I’ve been critical of email in the past, partly because I’m inundated with so many messages. I’m hoping someone invents a hybrid that replaces email and yet isn’t just a closed messaging system like Convo. Until then, we’re stuck with a stuffed inbox.
Sadly, as email becomes more and more of a chore to process each day, it’s also much easier for this outdated and archaic messaging system to come off the rails. We slip into poor communication habits so easily when we’re so overloaded. When you receive a few thousand emails per week, it’s also easy to act abrupt or rude. Most of us swear we will never act like that, that we practice good decorum, but then we get totally inundated with new queries and we explode.
It doesn’t have to work like that. With any messaging system, there’s a way to maintain healthy habits of communication. Here are a few to keep in mind.
1. Thank people
One of the biggest shifts I’ve seen with email is the return of the thank you. For so many years, we avoided this–it took up extra bandwidth. It has made a comeback because we’ve become so entitled and expect people to help us. Thanking someone by email and listing out the specific things that were helpful can firm up a relationship. It lets the other person know that you value their assistance and know that email is not just a text string between robots.
2. Remember there’s a human being on the receiving end
Speaking of robots. Before you send that hate mail (or that hate tweet), remember there is a real person who will read it. Because there’s such a mountain of messaging, it’s easy to send off quick one-word answers or say something sarcastic. Guess what? That one sarcastic email probably ruined the day of the recipient and you barely even noticed because it took four seconds to compose.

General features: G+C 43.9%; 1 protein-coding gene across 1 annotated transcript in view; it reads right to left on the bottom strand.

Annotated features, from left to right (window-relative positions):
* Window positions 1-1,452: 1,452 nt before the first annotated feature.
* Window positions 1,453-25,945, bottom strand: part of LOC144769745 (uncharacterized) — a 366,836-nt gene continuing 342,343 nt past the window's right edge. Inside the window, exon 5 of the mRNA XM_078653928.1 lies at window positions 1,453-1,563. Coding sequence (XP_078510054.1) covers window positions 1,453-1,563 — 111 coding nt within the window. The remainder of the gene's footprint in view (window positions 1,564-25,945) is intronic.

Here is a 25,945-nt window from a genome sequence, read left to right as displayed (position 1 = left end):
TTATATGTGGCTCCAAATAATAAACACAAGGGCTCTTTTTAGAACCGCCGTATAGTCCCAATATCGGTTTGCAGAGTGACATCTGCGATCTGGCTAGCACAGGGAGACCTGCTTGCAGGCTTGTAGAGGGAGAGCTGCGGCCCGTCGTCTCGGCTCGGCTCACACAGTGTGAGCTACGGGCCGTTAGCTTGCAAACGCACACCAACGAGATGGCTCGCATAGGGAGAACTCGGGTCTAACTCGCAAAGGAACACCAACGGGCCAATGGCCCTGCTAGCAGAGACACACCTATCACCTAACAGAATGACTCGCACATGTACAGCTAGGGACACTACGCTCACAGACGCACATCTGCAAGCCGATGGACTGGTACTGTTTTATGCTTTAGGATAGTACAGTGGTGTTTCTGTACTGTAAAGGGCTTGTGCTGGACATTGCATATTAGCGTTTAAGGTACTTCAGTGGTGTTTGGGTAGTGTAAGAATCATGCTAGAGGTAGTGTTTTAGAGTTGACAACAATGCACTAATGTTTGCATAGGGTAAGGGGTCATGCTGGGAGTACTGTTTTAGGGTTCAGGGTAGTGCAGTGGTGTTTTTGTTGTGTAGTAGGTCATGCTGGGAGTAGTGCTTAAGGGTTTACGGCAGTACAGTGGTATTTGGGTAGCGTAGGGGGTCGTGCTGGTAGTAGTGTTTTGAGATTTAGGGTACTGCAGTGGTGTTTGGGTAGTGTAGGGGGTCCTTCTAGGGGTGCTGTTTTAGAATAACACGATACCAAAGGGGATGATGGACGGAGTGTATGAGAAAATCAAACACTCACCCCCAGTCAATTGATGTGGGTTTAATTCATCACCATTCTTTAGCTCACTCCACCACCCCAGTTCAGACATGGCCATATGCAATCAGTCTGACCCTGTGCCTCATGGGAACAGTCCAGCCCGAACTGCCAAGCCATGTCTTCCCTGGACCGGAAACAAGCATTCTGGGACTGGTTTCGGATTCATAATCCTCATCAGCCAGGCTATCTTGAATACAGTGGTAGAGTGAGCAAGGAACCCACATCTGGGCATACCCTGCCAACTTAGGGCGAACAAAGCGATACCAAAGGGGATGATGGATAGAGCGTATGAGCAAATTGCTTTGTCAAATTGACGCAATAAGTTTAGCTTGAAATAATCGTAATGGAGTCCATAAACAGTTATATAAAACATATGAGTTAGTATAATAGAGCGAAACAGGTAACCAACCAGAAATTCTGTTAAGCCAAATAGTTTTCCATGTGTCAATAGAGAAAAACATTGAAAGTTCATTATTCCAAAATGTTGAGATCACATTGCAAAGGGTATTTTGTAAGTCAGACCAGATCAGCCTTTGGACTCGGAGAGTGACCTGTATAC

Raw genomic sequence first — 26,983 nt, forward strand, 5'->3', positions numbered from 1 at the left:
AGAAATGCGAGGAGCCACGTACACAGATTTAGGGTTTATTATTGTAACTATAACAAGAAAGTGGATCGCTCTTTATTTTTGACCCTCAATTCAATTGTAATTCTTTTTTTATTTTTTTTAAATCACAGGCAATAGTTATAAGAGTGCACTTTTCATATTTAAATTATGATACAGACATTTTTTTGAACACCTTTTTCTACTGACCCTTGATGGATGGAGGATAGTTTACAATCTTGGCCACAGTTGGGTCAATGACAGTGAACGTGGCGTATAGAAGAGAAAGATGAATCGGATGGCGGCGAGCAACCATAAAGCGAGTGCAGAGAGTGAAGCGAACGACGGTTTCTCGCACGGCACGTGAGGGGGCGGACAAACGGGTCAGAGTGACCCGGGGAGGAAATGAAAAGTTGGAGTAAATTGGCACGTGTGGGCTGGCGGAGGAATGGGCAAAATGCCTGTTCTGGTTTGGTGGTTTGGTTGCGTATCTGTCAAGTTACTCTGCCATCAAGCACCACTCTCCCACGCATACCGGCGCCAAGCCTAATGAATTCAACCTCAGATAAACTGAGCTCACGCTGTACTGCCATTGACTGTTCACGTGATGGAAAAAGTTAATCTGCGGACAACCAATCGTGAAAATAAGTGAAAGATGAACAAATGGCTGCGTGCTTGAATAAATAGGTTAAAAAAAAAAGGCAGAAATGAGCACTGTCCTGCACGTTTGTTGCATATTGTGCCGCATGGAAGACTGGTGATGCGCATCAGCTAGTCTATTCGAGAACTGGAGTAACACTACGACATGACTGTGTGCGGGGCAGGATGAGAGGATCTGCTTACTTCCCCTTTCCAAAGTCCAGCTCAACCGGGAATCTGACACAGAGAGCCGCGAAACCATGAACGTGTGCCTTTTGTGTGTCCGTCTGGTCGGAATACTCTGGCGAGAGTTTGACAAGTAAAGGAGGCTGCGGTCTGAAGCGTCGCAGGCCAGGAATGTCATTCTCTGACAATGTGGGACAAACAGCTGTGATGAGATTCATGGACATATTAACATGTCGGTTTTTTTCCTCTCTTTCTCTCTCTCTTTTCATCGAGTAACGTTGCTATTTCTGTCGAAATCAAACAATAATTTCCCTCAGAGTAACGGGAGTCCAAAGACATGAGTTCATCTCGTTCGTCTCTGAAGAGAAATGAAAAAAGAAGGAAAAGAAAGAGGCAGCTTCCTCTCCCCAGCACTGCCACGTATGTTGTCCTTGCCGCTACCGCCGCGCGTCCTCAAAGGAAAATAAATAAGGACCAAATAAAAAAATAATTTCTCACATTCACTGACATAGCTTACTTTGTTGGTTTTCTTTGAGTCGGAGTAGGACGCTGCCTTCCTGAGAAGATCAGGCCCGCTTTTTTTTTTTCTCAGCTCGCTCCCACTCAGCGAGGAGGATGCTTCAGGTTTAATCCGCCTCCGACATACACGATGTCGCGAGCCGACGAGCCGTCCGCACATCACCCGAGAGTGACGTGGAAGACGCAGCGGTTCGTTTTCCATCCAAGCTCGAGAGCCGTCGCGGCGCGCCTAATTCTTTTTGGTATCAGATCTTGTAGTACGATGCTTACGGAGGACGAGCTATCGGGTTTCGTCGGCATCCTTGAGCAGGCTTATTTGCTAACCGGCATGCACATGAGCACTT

3. Be specific
Is it possible that being vague is a sign you don’t care that much? Sure. It means you don’t care whether the other person understands. Being specific takes time, and that’s not something most of us have in large quantities. All good writing is specific. Share the necessary details and you will help curb the influx of email for everyone.
4. Scan then read
One tip for reading email is to scan first and then read. Why is that? Most communication slowdowns can be avoided using this method because your scan tells you whether you even need to read the email, and a closer read helps you respond accordingly. It’s all about the time involved. If you scan, you might find out you just need to answer quickly. Tell the recipient you are too busy or the message is not for you. Be courteous and respond when needed.
5. Use active verbs
Please do this! I will pay you in hard cash (not really). When you use active verbs and avoid passive voice, everyone benefits. “Tom is running late. Betsy ordered coffee.” Those sentences are easy to read and get right to the point. “Is the coffee being ordered?” slows everything down in an email and takes longer to read, which destroys productivity one email at a time.
6. Ditch the sarcasm
I’m guilty of adding some sarcasm to emails, but lately I’ve realized it has a damaging effect. It’s partly a problem with communication–people might not get your joke. More importantly, because we send and receive too many messages, it slows down the process. I’ll use sarcasm in a phone conversation when someone can ask me what that even means, and I’ll text sarcastic jokes to friends, but lately I’ve viewed email as primarily a conduit for direct and uncluttered communication.
7. Cover only what needs to be covered
I have a friend who only responds to short emails. Not sure how that is working out for him, and it’s a weird practice, but it’s also a good reminder. People don’t have time. If you need to pick up the phone, do so. At the same, make sure you cover the basics and fill in the details. People don’t read emails as much as they scan them, save them, and search for them later. Short emails won’t show up as often in a search for “new product announcement” if you go too light.
8. Compose but don’t send when needed
It’s an age-old trick. If you feel insulted by an email, it’s OK to hammer out an angry response to deal with the stress, but don’t click send. Delete all of the text and send a gentler email. Or, come back to the message later when you are thinking clearly.
9. Don’t confront
One simple rule for email is to avoid confronting people by messaging them. There are too many ways to interpret your true meaning. You miss seeing body language and the chance to respond immediately. Confront in person when needed or by phone. Save email for communication and sharing plans only.
Can you “listen” by email? Sure. For every message, take the time to read and understand what the person is really saying before you type a response. Study the tone and meaning, look for trigger words, pay attention to the details. For every message, be sure you read enough of the message and don’t just scan and respond. Be diligent and dig deep enough to understand.